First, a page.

well, apparently the italian gtm piece is not yet quite ready to get finished... but in the meantime i wanted to make sure that i didn't completely lose momentum, so here's something else i had in the pipeline: some thoughts on this album, (*) a recent addition to the slowly-growing list of albums featuring b's music, (re)interpreted in this instance by three people who know it better than practically anybody. what follows is more in the way of remarks on the release itself, rather than an in-depth analysis of the music. (*)
crispell/dresser/hemingway play braxton (*) (tzadik 2012)
- john zorn apparently seized the chance to whisk these guys into the studio when they reformed for the 65th anniversary concerts in 2010; although that may be a slightly misleading way of looking at it. the label blurb actually phrases it thus: "reformed for braxton's 65th birthday concert, they
were recruited on the spot to record a CD of music for tzadik, and went
into the studio soon after...", which really makes it sound as if the recording came after the concert. it didn't, if the details on the cd are correct: the recording was made on april 19th 2010 (*1), and the concerts took place in june (naturally enough). ok, well, leaving that aside, it's a cause for celebration that this album exists in the first place, and i'm suitably grateful to jz for putting it together. as always with this label, the package is very tastefully designed, with a cover which seems to hint at a relationship between b's famous (and famously misunderstood) titular diagrams and the scores themselves: the angles and curves on the diagram which has been selected for the cover look almost as if they are themselves part of the written notes. that said, i don't know which piece is represented by the diagram or even if it's included on the album (*2): it's disappointing that the proper titles, i.e. the diagrams themselves, are not given on the cd, just the familiar opus numbers.
the title of the third track (listed as comp. 108c/110/69q) is incorrect, for several reasons. firstly, comp. 108c is - of course - a pulse track, and therefore by definition can never be a primary territory; it must always be played with, or against, another composition. listing it first is therefore both (technically) wrong and also somewhat perverse, since the pulse track itself does not make an appearance until the music has been underway for a while. what's more, strictly speaking there is no such thing as comp. 110 since this, too, is a short series comprising several pieces. the correct title for this collage, unless i'm mistaken, is as follows: comp. 110a (+108c)/comp. 69q.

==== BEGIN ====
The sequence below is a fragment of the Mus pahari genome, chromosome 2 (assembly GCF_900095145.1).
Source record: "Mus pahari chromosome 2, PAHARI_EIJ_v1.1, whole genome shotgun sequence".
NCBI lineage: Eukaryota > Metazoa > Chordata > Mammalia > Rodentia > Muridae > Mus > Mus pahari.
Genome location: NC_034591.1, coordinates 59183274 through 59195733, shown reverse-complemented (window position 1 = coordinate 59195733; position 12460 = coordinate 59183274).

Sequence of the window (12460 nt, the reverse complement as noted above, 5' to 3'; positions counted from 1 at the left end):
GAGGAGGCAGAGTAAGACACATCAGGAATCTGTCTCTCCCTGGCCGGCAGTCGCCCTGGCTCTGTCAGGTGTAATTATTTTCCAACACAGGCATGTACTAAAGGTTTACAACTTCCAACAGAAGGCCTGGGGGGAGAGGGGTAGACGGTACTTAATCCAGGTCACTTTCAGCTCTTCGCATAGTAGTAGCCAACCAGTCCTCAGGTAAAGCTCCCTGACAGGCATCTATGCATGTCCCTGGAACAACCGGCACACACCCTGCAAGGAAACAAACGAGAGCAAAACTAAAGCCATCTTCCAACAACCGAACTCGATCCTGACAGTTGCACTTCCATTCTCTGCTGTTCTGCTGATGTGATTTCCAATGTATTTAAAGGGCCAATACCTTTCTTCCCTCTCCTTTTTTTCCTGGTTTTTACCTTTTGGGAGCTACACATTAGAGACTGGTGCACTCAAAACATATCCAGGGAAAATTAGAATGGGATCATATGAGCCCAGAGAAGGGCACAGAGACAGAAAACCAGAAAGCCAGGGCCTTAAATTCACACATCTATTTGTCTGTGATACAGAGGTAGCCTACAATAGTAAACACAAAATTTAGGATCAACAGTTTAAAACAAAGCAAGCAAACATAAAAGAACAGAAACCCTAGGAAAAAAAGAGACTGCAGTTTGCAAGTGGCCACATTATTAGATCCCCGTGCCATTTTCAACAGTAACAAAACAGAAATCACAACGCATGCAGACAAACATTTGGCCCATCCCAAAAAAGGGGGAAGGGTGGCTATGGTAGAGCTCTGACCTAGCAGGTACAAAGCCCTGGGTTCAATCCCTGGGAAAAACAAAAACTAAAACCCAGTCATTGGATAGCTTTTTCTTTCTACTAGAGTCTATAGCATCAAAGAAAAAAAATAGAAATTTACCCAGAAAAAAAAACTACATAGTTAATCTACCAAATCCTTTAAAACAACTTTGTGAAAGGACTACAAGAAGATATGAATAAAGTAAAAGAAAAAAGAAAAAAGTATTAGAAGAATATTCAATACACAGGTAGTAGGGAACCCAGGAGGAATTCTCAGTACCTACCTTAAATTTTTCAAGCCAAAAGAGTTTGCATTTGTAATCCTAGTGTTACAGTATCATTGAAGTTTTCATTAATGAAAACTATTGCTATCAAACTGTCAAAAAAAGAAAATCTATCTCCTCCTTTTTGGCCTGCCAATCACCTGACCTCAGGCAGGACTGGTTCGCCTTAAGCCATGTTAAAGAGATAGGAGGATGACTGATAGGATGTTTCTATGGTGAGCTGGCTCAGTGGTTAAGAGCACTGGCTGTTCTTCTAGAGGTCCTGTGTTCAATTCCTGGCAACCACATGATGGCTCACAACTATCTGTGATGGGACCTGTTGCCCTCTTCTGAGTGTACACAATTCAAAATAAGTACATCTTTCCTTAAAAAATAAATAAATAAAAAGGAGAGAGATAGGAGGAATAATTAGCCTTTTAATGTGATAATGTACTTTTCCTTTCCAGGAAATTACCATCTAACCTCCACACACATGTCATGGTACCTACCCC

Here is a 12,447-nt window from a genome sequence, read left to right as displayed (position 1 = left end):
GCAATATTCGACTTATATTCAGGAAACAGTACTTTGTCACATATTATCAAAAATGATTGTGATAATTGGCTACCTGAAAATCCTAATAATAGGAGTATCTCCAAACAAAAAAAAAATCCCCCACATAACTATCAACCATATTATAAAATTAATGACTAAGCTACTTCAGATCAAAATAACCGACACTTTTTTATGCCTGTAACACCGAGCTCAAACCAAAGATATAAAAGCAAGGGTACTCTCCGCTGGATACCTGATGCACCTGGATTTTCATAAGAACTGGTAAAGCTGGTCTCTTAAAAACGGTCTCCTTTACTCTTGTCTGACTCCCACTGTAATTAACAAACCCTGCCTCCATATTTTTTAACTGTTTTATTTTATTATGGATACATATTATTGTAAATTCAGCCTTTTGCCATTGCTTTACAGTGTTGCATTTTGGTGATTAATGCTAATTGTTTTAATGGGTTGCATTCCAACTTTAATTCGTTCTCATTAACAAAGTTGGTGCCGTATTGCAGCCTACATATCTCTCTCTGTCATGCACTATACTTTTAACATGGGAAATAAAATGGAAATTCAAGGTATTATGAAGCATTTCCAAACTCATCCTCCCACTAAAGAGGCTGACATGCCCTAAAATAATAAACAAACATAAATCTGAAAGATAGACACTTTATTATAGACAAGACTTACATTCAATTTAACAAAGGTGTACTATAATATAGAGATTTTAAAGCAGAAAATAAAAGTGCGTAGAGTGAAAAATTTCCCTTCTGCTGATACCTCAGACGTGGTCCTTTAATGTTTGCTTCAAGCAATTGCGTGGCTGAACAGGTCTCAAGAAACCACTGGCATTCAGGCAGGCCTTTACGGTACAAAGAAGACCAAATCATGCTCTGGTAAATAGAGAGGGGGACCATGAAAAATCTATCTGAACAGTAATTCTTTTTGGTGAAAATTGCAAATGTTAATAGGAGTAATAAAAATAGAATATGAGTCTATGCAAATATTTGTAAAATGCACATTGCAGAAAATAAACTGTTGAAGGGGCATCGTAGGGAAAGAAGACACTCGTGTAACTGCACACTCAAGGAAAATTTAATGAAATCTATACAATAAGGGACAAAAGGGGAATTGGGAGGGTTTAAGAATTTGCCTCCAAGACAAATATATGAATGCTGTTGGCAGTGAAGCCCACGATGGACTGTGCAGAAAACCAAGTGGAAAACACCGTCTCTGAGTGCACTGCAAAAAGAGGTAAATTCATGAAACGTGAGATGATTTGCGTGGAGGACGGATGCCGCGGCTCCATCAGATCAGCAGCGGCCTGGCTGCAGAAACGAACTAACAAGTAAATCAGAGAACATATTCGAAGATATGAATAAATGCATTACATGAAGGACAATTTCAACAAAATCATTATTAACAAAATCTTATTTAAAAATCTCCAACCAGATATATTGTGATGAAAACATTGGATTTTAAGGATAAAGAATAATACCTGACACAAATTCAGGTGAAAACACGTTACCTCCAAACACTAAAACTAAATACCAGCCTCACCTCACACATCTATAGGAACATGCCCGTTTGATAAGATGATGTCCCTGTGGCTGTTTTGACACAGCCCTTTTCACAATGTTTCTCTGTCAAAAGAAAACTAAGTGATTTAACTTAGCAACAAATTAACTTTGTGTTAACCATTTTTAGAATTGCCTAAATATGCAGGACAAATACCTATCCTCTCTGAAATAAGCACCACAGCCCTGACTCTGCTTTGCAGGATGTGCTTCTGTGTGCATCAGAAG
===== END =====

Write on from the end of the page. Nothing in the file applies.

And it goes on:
now, as i said above, i'm happy and grateful that the album even exists, and i don't want to sound overly critical or negative about it... but for all the intelligent joy which is to be found in the playing, the choice of material is a bit of an eye-opener. the most obvious point to note is that the playing time is just under forty minutes, which is a perfectly acceptable length for an album (even if it seems a little short by the standards of the cd era - but that in itself is fine, if the programme is well-balanced), but which is noticeably light for a full set of braxton material; and this is especially true within the context of this band. the quartet's live sets would always last about an hour - like most dcw or gtm performances - and accordingly, the album really does feel as if it's short by at least ten minutes, even allowing for the difference between a continuous live suite, and an album consisting of several separate tracks. with this in mind, the inclusion of comp. 23c here seems really quite odd, not to say downright lazy: what do we really learn about these players by having this on here? absolutely nothing... yes, 23c is a delightful sweetmeat but we've all it heard it many times by now (me more than most, admittedly) and besides, with no horn it is clearly missing a crucial ingredient. playing it in the anniversary concert made some sense, where it fulfilled its traditional role as a palate-cleanser; but on the album, coming as it does just six minutes in, it really feels redundant to me and in a studio context the missing voice is glaringly obvious. so, for all dresser's nice unaccompanied intro on it, i can't understand what it's doing here. the inclusion of a repetition structure makes perfect sense, but then in that case why was comp. 40(o) not chosen instead? this is a favourite of crispell's (and of other pianists too *3) and offers room for improvisation; 23c is a very rare example of a braxton piece which is completely through-composed and like i say, we're not learning anything here by the fact that three expert musicians are able to negotiate the piece comfortably. and whilst it's also only fair to point out that showing off is not the idea here as such, far from it in fact, i still have to see the programming as very uninspired here.